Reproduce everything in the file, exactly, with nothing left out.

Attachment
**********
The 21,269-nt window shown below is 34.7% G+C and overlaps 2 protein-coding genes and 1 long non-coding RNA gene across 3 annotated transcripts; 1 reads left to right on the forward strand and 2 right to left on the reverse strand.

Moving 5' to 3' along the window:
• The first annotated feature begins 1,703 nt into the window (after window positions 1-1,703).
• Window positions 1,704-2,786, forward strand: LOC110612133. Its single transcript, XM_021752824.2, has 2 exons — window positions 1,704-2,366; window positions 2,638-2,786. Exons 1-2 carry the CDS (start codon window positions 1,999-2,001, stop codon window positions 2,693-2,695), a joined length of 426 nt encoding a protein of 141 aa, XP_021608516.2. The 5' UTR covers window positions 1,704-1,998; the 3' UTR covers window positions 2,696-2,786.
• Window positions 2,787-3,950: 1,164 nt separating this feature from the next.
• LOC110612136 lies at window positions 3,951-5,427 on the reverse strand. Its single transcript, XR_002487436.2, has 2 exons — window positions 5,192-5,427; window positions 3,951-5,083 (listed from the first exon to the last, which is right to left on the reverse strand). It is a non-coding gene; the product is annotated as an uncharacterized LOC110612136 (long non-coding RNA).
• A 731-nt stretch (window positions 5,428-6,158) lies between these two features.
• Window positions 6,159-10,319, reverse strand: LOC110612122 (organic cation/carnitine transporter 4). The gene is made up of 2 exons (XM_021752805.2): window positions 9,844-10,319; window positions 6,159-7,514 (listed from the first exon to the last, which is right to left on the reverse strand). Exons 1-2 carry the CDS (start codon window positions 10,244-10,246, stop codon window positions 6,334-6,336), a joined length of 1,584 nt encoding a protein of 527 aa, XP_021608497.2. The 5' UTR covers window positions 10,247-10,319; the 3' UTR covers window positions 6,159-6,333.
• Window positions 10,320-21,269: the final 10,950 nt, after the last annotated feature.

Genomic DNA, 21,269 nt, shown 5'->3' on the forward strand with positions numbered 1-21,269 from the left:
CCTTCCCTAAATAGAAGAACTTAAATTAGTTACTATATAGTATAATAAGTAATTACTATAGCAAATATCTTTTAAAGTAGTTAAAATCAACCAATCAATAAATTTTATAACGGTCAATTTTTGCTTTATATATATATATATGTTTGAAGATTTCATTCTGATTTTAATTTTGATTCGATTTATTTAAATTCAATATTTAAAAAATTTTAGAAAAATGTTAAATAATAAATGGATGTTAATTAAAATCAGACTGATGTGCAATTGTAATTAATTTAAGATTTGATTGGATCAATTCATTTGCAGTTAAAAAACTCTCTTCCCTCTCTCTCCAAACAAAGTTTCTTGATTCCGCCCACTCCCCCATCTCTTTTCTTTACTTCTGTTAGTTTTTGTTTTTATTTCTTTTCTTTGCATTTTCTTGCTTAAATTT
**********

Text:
The 21,269-nt window shown below is 34.7% G+C and overlaps 2 protein-coding genes and 1 long non-coding RNA gene across 3 annotated transcripts; 1 reads left to right on the forward strand and 2 right to left on the reverse strand.

Moving 5' to 3' along the window:
• The first annotated feature begins 1,703 nt into the window (after window positions 1-1,703).
• Window positions 1,704-2,786, forward strand: LOC110612133. Its single transcript, XM_021752824.2, has 2 exons — window positions 1,704-2,366; window positions 2,638-2,786. Exons 1-2 carry the CDS (start codon window positions 1,999-2,001, stop codon window positions 2,693-2,695), a joined length of 426 nt encoding a protein of 141 aa, XP_021608516.2. The 5' UTR covers window positions 1,704-1,998; the 3' UTR covers window positions 2,696-2,786.
• Window positions 2,787-3,950: 1,164 nt separating this feature from the next.
• LOC110612136 lies at window positions 3,951-5,427 on the reverse strand. Its single transcript, XR_002487436.2, has 2 exons — window positions 5,192-5,427; window positions 3,951-5,083 (listed from the first exon to the last, which is right to left on the reverse strand). It is a non-coding gene; the product is annotated as an uncharacterized LOC110612136 (long non-coding RNA).
• A 731-nt stretch (window positions 5,428-6,158) lies between these two features.
• Window positions 6,159-10,319, reverse strand: LOC110612122 (organic cation/carnitine transporter 4). The gene is made up of 2 exons (XM_021752805.2): window positions 9,844-10,319; window positions 6,159-7,514 (listed from the first exon to the last, which is right to left on the reverse strand). Exons 1-2 carry the CDS (start codon window positions 10,244-10,246, stop codon window positions 6,334-6,336), a joined length of 1,584 nt encoding a protein of 527 aa, XP_021608497.2. The 5' UTR covers window positions 10,247-10,319; the 3' UTR covers window positions 6,159-6,333.
• Window positions 10,320-21,269: the final 10,950 nt, after the last annotated feature.

Genomic DNA, 21,269 nt, shown 5'->3' on the forward strand with positions numbered 1-21,269 from the left:
CCTTCCCTAAATAGAAGAACTTAAATTAGTTACTATATAGTATAATAAGTAATTACTATAGCAAATATCTTTTAAAGTAGTTAAAATCAACCAATCAATAAATTTTATAACGGTCAATTTTTGCTTTATATATATATATATGTTTGAAGATTTCATTCTGATTTTAATTTTGATTCGATTTATTTAAATTCAATATTTAAAAAATTTTAGAAAAATGTTAAATAATAAATGGATGTTAATTAAAATCAGACTGATGTGCAATTGTAATTAATTTAAGATTTGATTGGATCAATTCATTTGCAGTTAAAAAACTCTCTTCCCTCTCTCTCCAAACAAAGTTTCTTGATTCCGCCCACTCCCCCATCTCTTTTCTTTACTTCTGTTAGTTTTTGTTTTTATTTCTTTTCTTTGCATTTTCTTGCTTAAATTT